We are byway sort of people, easily straying down scenic routes in lieu of speed. We figured there was no way we were going to miss seeing something called, "Valley of the Gods." It sounded too spectacular to miss. Minding, we are traveling with a U-Haul trailer full of everything we will need to move into our fifth wheel when we get to Michigan, we probably wouldn't have chosen this particular route, had we known what was to come. Somehow, the lady living in my GPS failed to mention a few things to me about this course... like the fact that after traveling for an hour down a boring single-lane highway, we'd be dumped onto a one-car-wide gravelly road without guardrails studded with yellow cautionary speed limit signs of 5 mph.
Don't let the vastness of the view distract you from the danger here. We are probably 400 feet above the rocks to the left in the foreground of the below photo, and the valley floor is drastically further dooooown *I say, lowering into baritone, bass, then sounds only audible to elephants*.
After the pavement ended, there was no space for a massive, huge-turning-radius dually truck to turn around. Worse yet: not with a u-haul trailer. We were stuck.
I stood at the top, taking these photos and thinking, "what have I got my little family into?" I pulled my navigator out of the car. "Nevan, I don't think we can do this. In a car, sure! In this truck, maybe! But down that 10% grade on gravel with our overweight vehicle pulling a trailer on tight turns dropping off to eternal rest? No, I don't think so."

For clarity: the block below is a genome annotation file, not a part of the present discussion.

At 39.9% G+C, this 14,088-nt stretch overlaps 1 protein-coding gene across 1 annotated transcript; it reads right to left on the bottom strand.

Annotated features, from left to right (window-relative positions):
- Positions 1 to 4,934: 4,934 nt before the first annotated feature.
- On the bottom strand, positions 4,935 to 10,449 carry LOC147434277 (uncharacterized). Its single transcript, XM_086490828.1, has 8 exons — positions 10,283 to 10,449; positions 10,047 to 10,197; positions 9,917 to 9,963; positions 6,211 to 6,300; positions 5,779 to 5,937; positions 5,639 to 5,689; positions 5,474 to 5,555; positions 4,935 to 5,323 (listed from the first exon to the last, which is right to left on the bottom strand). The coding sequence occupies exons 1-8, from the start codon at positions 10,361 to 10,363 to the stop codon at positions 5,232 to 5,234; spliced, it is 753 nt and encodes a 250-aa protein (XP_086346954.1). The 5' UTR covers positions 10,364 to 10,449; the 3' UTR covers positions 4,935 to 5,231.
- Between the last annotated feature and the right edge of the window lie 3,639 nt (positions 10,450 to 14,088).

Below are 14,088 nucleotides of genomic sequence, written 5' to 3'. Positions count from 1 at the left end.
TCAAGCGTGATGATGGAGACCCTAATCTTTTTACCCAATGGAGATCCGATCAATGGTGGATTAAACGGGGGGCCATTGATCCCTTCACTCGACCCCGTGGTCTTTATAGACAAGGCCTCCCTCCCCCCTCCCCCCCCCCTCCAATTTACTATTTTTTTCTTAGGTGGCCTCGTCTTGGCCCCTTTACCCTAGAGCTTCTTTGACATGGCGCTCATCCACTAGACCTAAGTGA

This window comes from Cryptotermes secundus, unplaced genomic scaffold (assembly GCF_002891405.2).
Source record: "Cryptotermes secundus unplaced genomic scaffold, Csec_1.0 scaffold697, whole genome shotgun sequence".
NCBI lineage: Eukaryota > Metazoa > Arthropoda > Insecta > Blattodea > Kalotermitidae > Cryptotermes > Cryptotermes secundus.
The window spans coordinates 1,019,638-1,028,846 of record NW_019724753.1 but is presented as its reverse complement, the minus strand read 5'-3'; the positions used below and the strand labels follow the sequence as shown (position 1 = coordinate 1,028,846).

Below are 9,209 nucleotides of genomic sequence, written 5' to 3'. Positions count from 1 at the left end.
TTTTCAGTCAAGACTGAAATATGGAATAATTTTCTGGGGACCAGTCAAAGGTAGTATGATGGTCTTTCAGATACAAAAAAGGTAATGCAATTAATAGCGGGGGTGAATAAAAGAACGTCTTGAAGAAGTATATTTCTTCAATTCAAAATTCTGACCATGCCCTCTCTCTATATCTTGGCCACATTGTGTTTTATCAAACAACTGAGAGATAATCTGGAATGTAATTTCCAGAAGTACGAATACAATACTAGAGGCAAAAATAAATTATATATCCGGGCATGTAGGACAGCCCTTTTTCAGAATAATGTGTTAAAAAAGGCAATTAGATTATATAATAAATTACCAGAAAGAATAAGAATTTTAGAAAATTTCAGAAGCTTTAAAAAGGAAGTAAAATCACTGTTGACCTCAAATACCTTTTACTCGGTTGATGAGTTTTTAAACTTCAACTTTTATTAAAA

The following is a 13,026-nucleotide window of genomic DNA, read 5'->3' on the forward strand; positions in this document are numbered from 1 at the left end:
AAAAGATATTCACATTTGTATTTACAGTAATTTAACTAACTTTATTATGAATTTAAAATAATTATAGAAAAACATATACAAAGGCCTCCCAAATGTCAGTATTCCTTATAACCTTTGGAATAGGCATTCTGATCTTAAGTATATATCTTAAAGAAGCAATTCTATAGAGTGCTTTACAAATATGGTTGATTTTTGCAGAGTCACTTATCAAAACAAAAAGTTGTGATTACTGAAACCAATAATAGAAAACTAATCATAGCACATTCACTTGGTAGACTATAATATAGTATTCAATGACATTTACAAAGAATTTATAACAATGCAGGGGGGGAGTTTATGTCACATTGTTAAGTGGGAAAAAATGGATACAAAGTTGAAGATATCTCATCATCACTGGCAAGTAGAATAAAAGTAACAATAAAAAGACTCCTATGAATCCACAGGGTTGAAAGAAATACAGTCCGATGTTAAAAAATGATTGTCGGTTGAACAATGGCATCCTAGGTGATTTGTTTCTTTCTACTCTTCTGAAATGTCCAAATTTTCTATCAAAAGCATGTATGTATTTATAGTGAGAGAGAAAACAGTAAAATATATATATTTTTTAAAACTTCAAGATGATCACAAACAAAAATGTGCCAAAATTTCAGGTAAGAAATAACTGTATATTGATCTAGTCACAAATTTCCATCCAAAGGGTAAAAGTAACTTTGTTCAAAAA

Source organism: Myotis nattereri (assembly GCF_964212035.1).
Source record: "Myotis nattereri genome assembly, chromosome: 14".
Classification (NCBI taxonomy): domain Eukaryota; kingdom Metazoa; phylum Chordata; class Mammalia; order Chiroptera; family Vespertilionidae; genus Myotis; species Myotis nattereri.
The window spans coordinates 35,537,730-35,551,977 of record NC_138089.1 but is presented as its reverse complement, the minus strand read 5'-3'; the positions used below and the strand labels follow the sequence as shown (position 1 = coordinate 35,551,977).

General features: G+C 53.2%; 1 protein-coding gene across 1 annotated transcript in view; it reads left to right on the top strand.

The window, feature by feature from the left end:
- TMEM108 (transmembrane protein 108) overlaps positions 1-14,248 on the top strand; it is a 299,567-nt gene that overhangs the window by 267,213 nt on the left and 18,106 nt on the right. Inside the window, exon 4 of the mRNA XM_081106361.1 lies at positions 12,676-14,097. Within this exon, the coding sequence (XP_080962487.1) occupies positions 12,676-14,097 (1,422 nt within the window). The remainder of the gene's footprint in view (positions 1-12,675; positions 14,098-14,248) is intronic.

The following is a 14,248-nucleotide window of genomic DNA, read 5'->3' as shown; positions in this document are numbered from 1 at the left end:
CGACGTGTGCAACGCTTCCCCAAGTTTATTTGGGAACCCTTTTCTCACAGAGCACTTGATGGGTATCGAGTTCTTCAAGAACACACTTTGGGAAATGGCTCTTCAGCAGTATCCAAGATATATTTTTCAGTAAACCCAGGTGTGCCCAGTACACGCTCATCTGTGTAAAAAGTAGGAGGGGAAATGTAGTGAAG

We walked around, seeking any way we could turn around. There simply wasn't enough space. We had two options. Option #1: Put the Tortoise (our truck) in reverse and carefully back up the trailer for possibly miles down that lonely highway until there might be a space wide enough to do a 15-point turn around. Option #2 Certain death-- or rather, go down it.
We actually thought option 1 was best, but we had concerns that we'd get stuck and back up the byway until someone could tow us out, and we were in the middle of absolutely nowhere. We decided to put it to the Lord.
We said a prayer. I immediately knew we'd be alright going down, so long as we were careful and alert.
Down we decided to go.
Every turn spooked us a little, but we just hugged the side of that cliff as tightly as we could and pressed on knowing we'd received our answer and that we'd be safe.
Blossom (the dog) had clearly not received the same answer and was worried about her babies. She could sense the danger of our situation, and though I've never seen her do this before or since, she climbed up and sat at the feet of the baby between both girls. She's protective of us. Usually from birds and harmless doorbell ringers, but today, she protected us from certain death.
We made it down the mountain. I would have liked a photo from the bottom, but the road was too narrow for me to stop to take one. Regardless, we successfully maneuvered that scary mountain: all over-thirty feet of us.
The Valley of the Gods is the gateway to Monument Valley. When arrived at the bottom, these beautiful mountains greeted us, devoid of plant life, but abundant in chevron-painted style.
The last town before Monument Valley is Mexican Hat. It sits below this rock formation.
Finally, a day later than planned, we were headed to Monument Valley.